In August, the former Zambian administration resorted to shutting down the internet during elections in that country.

As has been said ad nauseum, the internet and social media platforms play a critical role in enhancing participatory governance in a democratic society. It is for this reason that blocking access to the platforms is anachronistic and authoritarian in nature.

As has been previously affirmed, the African Commission on Human and Peoples’ Rights (ACHPR) Resolution of 2016, recognises the “importance of the internet in advancing human and people’s rights in Africa, particularly the right to freedom of information and expression.”

The ACHPR/Res. 362 (LIX) 2016 also condemns the “emerging practice of State Parties interrupting or limiting access to telecommunication services such as the internet, social media, and messaging services”.

Additionally, United Nations experts and high-level officials — including the UN Secretary-General — formally affirm that “blanket Internet shutdowns and generic blocking and filtering of services, are considered by United Nations human rights mechanisms to be in violation of international human rights law.”

Further, internet shutdowns disrupt emergency services, cripple economies and restrict the flow of business-related information and communications, including internet-based banking services and transactions.

Over the past few years, MISA has embarked on the Data Must Fall Campaign, an advocacy initiative to have the price of data reduced so that more people have access to the internet and are able to participate meaningfully in the global public sphere.

With the advent of COVID-19 and work from home orders, the importance of accessible and affordable internet cannot be overstated.

Internet access and affordability remain critical issues that need to be addressed particularly for purposes of promoting universal access to the internet for all. More so, for purposes of promoting digital inclusion.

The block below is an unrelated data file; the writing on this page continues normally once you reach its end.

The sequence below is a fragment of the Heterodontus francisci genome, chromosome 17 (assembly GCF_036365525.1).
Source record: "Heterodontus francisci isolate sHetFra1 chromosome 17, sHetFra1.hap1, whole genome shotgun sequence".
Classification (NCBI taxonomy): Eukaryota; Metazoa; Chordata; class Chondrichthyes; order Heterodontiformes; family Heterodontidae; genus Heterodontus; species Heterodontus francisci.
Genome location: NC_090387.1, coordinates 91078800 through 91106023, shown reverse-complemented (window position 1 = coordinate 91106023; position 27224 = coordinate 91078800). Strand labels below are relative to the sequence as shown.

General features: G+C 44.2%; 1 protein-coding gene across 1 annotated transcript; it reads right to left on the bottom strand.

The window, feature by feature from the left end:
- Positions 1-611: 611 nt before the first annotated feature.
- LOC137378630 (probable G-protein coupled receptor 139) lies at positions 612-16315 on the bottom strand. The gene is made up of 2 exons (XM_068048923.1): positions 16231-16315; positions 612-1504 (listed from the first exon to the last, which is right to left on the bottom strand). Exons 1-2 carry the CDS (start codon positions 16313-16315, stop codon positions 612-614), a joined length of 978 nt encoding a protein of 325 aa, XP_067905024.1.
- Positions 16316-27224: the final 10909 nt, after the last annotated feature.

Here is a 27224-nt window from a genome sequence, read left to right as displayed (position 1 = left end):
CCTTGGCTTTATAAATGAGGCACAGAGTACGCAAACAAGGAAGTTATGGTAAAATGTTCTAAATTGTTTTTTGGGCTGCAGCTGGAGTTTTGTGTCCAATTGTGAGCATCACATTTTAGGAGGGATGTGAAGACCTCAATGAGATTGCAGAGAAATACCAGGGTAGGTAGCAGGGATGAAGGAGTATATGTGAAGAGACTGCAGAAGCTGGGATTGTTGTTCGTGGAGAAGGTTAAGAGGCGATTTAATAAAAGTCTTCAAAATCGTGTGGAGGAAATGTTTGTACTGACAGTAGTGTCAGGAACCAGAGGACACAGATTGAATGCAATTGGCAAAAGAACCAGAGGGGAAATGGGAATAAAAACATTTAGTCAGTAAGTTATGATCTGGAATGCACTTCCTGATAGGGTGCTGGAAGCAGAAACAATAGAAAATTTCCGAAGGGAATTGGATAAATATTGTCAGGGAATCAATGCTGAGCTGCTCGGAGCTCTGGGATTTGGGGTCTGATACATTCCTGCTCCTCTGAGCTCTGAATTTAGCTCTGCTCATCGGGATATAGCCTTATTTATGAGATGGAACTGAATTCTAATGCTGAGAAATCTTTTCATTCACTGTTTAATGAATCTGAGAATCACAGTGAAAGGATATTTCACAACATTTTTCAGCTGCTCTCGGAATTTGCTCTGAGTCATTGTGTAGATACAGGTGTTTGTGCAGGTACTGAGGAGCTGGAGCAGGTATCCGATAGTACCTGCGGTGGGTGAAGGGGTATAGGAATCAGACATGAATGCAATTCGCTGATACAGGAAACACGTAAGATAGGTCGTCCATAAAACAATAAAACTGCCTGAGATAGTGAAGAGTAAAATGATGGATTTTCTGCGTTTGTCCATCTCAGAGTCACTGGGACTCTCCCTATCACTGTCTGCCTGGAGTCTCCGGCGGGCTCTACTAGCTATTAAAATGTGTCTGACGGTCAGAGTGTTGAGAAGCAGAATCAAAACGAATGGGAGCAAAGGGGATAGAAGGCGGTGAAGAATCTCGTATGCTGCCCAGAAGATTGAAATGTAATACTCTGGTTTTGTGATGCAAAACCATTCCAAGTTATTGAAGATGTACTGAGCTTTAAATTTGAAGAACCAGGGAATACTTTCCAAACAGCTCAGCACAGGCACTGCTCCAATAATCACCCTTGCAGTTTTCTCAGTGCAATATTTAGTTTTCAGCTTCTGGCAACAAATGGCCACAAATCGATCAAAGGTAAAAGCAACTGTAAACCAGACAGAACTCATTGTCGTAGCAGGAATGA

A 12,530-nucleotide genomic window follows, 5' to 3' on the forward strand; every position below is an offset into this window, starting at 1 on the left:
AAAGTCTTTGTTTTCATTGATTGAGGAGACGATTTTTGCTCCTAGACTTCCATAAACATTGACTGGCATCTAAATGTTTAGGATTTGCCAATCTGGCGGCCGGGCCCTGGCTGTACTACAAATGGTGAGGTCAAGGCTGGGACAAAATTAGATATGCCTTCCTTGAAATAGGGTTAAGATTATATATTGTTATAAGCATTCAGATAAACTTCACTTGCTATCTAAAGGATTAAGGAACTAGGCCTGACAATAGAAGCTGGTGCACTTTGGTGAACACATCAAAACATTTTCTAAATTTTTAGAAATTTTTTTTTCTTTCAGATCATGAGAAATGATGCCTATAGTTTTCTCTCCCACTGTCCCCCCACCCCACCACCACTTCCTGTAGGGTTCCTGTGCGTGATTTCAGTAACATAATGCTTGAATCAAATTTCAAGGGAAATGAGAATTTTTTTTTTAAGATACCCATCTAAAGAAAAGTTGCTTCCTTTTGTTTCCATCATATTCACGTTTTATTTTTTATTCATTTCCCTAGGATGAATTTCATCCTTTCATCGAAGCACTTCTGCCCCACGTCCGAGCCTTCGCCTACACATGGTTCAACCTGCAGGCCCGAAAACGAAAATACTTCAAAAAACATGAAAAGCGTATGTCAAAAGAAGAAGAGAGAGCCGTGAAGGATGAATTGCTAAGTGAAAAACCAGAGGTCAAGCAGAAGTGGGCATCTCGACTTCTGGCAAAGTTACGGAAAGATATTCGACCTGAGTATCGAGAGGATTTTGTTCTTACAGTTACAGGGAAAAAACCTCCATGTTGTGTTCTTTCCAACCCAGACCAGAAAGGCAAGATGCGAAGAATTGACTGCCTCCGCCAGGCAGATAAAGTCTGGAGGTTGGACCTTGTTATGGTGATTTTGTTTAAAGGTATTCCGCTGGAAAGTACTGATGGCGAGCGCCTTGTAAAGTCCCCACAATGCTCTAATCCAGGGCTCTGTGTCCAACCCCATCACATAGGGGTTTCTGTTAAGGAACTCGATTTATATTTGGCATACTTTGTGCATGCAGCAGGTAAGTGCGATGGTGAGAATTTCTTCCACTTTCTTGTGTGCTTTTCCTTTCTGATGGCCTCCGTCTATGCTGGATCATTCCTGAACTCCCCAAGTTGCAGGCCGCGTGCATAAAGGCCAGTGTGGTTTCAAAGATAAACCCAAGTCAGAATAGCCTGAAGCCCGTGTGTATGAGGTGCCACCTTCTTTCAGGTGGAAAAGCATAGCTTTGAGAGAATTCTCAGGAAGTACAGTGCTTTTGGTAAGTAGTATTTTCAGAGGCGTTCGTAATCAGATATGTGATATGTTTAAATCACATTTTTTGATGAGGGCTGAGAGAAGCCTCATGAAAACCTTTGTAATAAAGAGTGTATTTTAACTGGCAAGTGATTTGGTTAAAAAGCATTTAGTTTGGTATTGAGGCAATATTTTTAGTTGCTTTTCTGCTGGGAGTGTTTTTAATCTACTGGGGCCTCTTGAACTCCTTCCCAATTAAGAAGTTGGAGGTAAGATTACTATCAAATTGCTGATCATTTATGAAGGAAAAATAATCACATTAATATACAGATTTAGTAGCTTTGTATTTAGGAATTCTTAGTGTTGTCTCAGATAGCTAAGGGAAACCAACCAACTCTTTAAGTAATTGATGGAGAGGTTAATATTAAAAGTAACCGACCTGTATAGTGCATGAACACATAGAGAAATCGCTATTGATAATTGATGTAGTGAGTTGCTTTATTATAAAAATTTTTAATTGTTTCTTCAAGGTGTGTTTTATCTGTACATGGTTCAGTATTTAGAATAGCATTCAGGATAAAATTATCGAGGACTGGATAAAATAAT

The continued increase in data tariffs, particularly in a country such as Zimbabwe,  is widening the digital divide, hence, the need for urgent interventions.

Policymakers, consumers, private companies, civil society organisations and the regulator, should have meaningful, truthful and open conversations on this issue.

This will not only be for purposes of understanding business or human rights perspectives,  or the policy perspective but to ensure that a clear roadmap is in place as we move forward as a continent.

Recommendations

  1. RE-AFFIRM commitment towards the collective call under the Windhoek Declaration +30.
  2. WORK TOGETHER to ensure the effective realisation of the steps and measures outlined in this Declaration.
  3. AGREE AND ADOPT new and innovative measures and mechanisms, including a multilateral and multi-stakeholder nature, following broad consultative processes, to ensure States respect freedom of expression and access to information, and that digital platforms’ practices and systems that affect user interaction with information are appropriately transparent.